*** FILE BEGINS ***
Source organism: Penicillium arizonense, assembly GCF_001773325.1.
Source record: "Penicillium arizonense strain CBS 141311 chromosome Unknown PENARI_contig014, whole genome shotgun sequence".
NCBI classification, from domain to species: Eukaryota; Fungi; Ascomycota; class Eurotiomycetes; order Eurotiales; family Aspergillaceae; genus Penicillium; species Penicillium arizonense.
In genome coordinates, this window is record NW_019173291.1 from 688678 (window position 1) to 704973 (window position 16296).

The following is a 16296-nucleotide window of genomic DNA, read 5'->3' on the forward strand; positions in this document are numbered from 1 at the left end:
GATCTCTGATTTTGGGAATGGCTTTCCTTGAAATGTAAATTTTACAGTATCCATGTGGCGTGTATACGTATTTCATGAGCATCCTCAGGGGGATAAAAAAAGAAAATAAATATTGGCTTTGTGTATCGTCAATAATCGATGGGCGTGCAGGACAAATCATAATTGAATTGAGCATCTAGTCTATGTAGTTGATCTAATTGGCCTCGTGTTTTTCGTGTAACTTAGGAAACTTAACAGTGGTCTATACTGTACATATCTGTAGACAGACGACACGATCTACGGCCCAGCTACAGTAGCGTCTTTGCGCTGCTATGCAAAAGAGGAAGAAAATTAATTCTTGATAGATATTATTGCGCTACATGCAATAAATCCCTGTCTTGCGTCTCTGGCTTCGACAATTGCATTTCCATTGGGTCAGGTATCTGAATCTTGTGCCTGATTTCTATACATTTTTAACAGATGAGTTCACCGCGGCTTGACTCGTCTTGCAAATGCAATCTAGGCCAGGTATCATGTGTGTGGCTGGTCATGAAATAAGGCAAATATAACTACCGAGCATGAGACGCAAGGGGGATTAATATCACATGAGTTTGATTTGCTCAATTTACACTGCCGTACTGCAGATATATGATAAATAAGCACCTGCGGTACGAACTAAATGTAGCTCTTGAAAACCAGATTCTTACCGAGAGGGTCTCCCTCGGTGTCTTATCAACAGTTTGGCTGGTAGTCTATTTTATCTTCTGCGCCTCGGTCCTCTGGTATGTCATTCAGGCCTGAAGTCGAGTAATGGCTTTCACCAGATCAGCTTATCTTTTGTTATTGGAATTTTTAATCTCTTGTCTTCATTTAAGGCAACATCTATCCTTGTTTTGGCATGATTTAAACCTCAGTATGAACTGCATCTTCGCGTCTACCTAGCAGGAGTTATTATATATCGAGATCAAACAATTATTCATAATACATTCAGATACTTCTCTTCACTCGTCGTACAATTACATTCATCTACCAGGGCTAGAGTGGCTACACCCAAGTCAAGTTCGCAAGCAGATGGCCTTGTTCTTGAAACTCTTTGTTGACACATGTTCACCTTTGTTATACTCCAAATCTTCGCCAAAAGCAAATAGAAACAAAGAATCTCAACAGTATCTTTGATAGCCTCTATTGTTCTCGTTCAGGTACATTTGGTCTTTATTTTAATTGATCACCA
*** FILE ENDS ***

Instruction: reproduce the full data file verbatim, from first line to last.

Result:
Source organism: Penicillium arizonense, assembly GCF_001773325.1.
Source record: "Penicillium arizonense strain CBS 141311 chromosome Unknown PENARI_contig014, whole genome shotgun sequence".
NCBI classification, from domain to species: Eukaryota; Fungi; Ascomycota; class Eurotiomycetes; order Eurotiales; family Aspergillaceae; genus Penicillium; species Penicillium arizonense.
In genome coordinates, this window is record NW_019173291.1 from 688678 (window position 1) to 704973 (window position 16296).

The following is a 16296-nucleotide window of genomic DNA, read 5'->3' on the forward strand; positions in this document are numbered from 1 at the left end:
GATCTCTGATTTTGGGAATGGCTTTCCTTGAAATGTAAATTTTACAGTATCCATGTGGCGTGTATACGTATTTCATGAGCATCCTCAGGGGGATAAAAAAAGAAAATAAATATTGGCTTTGTGTATCGTCAATAATCGATGGGCGTGCAGGACAAATCATAATTGAATTGAGCATCTAGTCTATGTAGTTGATCTAATTGGCCTCGTGTTTTTCGTGTAACTTAGGAAACTTAACAGTGGTCTATACTGTACATATCTGTAGACAGACGACACGATCTACGGCCCAGCTACAGTAGCGTCTTTGCGCTGCTATGCAAAAGAGGAAGAAAATTAATTCTTGATAGATATTATTGCGCTACATGCAATAAATCCCTGTCTTGCGTCTCTGGCTTCGACAATTGCATTTCCATTGGGTCAGGTATCTGAATCTTGTGCCTGATTTCTATACATTTTTAACAGATGAGTTCACCGCGGCTTGACTCGTCTTGCAAATGCAATCTAGGCCAGGTATCATGTGTGTGGCTGGTCATGAAATAAGGCAAATATAACTACCGAGCATGAGACGCAAGGGGGATTAATATCACATGAGTTTGATTTGCTCAATTTACACTGCCGTACTGCAGATATATGATAAATAAGCACCTGCGGTACGAACTAAATGTAGCTCTTGAAAACCAGATTCTTACCGAGAGGGTCTCCCTCGGTGTCTTATCAACAGTTTGGCTGGTAGTCTATTTTATCTTCTGCGCCTCGGTCCTCTGGTATGTCATTCAGGCCTGAAGTCGAGTAATGGCTTTCACCAGATCAGCTTATCTTTTGTTATTGGAATTTTTAATCTCTTGTCTTCATTTAAGGCAACATCTATCCTTGTTTTGGCATGATTTAAACCTCAGTATGAACTGCATCTTCGCGTCTACCTAGCAGGAGTTATTATATATCGAGATCAAACAATTATTCATAATACATTCAGATACTTCTCTTCACTCGTCGTACAATTACATTCATCTACCAGGGCTAGAGTGGCTACACCCAAGTCAAGTTCGCAAGCAGATGGCCTTGTTCTTGAAACTCTTTGTTGACACATGTTCACCTTTGTTATACTCCAAATCTTCGCCAAAAGCAAATAGAAACAAAGAATCTCAACAGTATCTTTGATAGCCTCTATTGTTCTCGTTCAGGTACATTTGGTCTTTATTTTAATTGATCACCA